Georgia-based Arby's restaurant chain failed to prevent hackers from stealing customer information at hundreds of its stores, a Connecticut couple said in a new federal lawsuit.
Since early February, eight credit unions and banks from Indiana, Alabama, Arkansas, Louisiana, Michigan, Pennsylvania and Montana have filed seven other federal lawsuits. All make similar allegations about what the credit unions describe as a massive data breach.
Arby's said in a statement Monday that it's not commenting on the pending litigation, but "we believe the claims are without merit and intend to vigorously defend against them."
From late October through Jan. 19, "hundreds of thousands, if not millions, of credit and debit cards issued by financial institutions, including Plaintiff, were compromised due to Arby's severely inadequate security practices," North Alabama Educators Credit Union states in its lawsuit filed last month.
"Arby's actions and omissions left highly sensitive Payment Card Data of the Plaintiff's customers exposed and accessible for hackers to steal for nearly three months," the Alabama credit union maintains.
In the latest lawsuit, Jacqueline and Joseph Weiss of Glastonbury, Connecticut, say computer hackers used data-looting malware to penetrate systems at about 1,000 Arby's restaurants during the breach.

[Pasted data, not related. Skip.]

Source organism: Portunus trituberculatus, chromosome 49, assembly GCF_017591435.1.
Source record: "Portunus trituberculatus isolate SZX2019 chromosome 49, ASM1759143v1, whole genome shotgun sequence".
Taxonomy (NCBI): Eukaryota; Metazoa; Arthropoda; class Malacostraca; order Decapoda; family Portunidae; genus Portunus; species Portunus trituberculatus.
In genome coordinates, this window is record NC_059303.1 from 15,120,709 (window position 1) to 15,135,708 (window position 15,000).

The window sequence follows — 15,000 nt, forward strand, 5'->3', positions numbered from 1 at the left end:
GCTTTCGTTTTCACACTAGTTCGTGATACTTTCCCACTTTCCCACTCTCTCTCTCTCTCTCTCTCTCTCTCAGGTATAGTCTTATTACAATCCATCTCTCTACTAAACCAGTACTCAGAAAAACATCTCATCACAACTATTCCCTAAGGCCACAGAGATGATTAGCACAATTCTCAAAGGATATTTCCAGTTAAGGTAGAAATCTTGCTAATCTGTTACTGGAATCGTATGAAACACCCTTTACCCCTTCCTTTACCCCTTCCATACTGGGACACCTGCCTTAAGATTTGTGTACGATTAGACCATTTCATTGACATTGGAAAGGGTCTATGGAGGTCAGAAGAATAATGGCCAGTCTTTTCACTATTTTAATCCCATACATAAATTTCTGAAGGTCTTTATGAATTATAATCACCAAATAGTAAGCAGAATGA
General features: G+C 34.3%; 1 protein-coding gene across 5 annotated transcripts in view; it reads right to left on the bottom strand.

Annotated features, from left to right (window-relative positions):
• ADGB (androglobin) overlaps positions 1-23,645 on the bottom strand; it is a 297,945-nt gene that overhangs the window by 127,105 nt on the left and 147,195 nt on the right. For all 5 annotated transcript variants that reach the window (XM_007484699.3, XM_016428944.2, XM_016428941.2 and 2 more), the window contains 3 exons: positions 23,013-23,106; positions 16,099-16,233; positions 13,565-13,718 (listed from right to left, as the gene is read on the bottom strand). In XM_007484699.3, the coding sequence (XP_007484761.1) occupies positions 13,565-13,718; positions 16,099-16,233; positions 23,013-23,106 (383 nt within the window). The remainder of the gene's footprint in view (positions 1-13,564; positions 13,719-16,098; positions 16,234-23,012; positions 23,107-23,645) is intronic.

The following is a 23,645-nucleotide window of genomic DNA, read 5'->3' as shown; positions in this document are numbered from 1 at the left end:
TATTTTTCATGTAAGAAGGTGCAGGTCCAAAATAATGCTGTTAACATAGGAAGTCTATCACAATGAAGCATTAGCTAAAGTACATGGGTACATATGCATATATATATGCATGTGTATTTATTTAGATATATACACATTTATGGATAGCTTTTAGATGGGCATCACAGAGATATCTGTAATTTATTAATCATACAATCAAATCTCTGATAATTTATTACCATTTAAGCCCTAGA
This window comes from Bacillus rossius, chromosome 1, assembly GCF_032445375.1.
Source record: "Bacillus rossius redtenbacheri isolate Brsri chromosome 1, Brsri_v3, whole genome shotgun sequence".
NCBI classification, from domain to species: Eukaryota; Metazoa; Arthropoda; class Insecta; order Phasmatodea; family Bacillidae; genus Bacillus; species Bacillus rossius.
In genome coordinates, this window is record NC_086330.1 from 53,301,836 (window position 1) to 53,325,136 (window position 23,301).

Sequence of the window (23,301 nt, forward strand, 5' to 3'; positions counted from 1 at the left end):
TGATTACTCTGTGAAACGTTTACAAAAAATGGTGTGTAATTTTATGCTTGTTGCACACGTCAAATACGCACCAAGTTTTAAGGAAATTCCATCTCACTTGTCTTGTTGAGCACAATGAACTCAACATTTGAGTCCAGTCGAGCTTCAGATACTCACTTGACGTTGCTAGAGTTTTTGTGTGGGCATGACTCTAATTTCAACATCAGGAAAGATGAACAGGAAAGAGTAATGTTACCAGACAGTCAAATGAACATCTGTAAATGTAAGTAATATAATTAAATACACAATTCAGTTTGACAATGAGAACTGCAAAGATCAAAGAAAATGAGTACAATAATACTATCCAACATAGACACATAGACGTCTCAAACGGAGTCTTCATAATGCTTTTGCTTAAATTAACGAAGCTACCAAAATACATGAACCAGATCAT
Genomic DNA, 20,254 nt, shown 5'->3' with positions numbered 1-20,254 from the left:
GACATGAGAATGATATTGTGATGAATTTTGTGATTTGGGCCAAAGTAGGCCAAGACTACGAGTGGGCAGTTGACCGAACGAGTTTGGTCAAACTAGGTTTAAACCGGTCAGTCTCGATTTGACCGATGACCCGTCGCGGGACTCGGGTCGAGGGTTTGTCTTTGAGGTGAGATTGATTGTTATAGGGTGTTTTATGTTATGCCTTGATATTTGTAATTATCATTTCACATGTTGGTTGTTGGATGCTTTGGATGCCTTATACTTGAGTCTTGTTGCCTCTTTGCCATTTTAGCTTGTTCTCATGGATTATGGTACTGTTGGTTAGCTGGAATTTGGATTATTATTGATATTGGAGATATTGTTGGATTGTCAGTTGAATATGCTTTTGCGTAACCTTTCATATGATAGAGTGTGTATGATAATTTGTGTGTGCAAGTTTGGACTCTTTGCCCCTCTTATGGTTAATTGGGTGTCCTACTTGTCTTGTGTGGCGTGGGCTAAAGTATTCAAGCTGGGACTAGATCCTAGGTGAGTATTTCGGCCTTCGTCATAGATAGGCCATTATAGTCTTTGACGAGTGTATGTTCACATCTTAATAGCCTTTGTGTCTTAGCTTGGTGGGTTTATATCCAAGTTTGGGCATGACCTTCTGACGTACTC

In December 2016, the couple discovered thousands of dollars in unauthorized charges on the Visa card they'd used at an Arby's in Connecticut, they say in their lawsuit filed last week.
The Weiesses' lawsuit asserts that a credit union organization alerted its members that at least 355,000 credit and debit cards were compromised by the Arby's breach.
By installing malware at the "Point Of Sale" or cash register, hackers were able to "steal payment card data from remote locations as a card was swiped for payment," Indiana-based Midwest America Federal Credit Union claimed in a February lawsuit.
Arby's "knew the danger of not safeguarding its POS network as various high profile data breaches have occurred in the same way, including data breaches of Target, Home Depot and, most recently, Wendy's," the Indiana credit union maintains in its lawsuit.
Lawyers for the Weisse's say the threat isn't over.
"There is a strong probability that entire batches of stolen information have yet to be dumped on the black market," they state, meaning Arby's customers "could be at risk of fraud and identity theft for years into the future."
It's not clear whether a criminal investigation has been opened in the Arby's breach. The FBI's policy is not to confirm or deny whether a matter is being investigated, FBI Special Agent Stephen Emmett said Monday.